The cost of acquiring plant and machinery for ongoing use in a business is a significant outlay for any enterprise. Items which are of enduring benefit to a business (typically anything expected to last more than two years) are not fully deductible in their year of acquisition for the purposes of calculating the liability to tax on profits.

Items which are of enduring benefit to a business (typically anything expected to last more than two years) are not fully deductible in their year of acquisition for the purposes of calculating the liability to tax on profits. Instead, relief takes the form of allowances which may be claimed for capital expenditure on certain assets used in carrying on a business, typically spending on plant and machinery but also research and development and patents. These ‘capital allowances’, often referred to as the tax equivalent of depreciation, allow relief against tax for the cost of the asset over the asset’s useful working life.

Unlike depreciation, it can take many years before tax relief on the full cost of the asset is obtained. This is because for plant and machinery, the allowance can be claimed annually at 18%, dropping to 8% if asset is an integral feature (eg a lift). To use an example:

  • expenditure of £1 million would receive an allowance of £180,000 in the first year;
  • the asset would then have a value, for capital allowances, of £820,000;
  • the following year, the allowance would be £147,600 (being 18% of £820,000), and so on.

Enter the AIA. It provides a 100% allowance on qualifying expenditure up to a prescribed amount each year. Recently the amount has varied from its current high of £500,000 down to a low of £25,000, to which it was due to return. The Summer Budget, however, announced that from 1 January 2016 the AIA would settle at £200,000 for the foreseeable future.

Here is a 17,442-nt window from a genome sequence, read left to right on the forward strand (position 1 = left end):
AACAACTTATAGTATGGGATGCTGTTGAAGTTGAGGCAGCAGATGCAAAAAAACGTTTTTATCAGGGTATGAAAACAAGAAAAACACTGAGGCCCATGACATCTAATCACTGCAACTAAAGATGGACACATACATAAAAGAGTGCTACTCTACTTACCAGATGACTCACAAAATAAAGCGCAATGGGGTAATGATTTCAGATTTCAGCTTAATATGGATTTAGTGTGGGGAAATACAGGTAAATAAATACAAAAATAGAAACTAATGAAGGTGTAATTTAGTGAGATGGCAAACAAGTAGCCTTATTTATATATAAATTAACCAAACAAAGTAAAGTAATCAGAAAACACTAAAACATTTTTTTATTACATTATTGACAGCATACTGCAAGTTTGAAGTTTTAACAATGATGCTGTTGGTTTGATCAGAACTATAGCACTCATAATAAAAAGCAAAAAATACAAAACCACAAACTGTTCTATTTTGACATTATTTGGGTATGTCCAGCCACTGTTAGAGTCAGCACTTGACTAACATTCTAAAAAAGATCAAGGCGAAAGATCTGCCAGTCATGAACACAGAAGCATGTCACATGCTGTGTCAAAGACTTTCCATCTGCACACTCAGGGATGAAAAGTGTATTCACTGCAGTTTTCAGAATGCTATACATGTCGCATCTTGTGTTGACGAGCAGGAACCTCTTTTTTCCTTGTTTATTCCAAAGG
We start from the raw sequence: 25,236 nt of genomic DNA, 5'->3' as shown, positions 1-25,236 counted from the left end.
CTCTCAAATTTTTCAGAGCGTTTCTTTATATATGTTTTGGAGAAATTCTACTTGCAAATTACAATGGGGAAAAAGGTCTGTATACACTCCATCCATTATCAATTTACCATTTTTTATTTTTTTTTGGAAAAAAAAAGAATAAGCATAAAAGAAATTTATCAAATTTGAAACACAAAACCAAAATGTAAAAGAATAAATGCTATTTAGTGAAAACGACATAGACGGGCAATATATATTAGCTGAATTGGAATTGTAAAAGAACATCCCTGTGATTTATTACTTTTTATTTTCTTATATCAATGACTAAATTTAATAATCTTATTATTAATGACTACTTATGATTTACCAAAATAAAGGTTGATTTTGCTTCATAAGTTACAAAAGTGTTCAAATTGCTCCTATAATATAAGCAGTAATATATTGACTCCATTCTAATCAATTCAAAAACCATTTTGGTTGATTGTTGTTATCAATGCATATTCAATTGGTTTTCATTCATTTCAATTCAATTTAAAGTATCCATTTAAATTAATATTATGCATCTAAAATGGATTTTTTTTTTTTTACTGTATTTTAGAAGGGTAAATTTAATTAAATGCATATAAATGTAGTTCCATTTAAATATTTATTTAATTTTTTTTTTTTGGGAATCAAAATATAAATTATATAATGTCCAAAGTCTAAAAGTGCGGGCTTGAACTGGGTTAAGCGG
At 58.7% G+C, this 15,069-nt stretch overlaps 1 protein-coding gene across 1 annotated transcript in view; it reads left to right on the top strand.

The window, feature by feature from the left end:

As with comedy, however, timing is everything. Capital allowances are available by reference to the fiscal year. For companies whose accounting period straddles 1 January 2016, they will need to adjust the value of the AIA which they can claim in that period. This can have surprising consequences. For example:

  • a company’s accounting period is from 1 April 2015;
  • the level of AIA is £500,000 per year as at 1 April 2015, falling to £200,000 per year on 1 January 2016;
  • • accordingly, the company is entitled to an AIA of only £425,000 (being 9/12 x £500,000, and 3/12 x £200,000);
  • meaning that an expenditure of £500,000 incurred on 1 April 2015 will no longer be relieved in full in the year of acquisition, contrary to what was expected at the time of purchase.

An additional restriction operates to restrict the level of AIA available for expenditure incurred on or after 1 January 2016. The level of the AIA is calculated by looking at the period after 1 January 2016 as if it were a period on its own. To continue the example above:

  • the company’s accounting period ends on 31 March 2016;
  • over the 12 month period, the level of AIA is £425,000;
  • however the AIA available for expenditure incurred on or after 1 January 2016 is only £50,000, being 3/12 x £200,000;
  • even if no expenditure had been incurred prior to 1 January 2016, the £50,000 cap remains.

For one final, extreme, illustration of the benefits of proper preparation, let’s continue the example. Take three companies, each:

  • having an accounting period from 1 April 2015 to 31 March 2016;
  • having an AIA for that year of £425,00; and
  • spending £425,000 in that year: 

Click here to view table.

This stark example shows the importance of considering when to incur expenditure, as well as how much to incur. If Company B could incur its expenditure before 1 January, or could change its accounting period so that it started on 1 January, a greater proportion of the same expenditure would qualify for 100% AIA.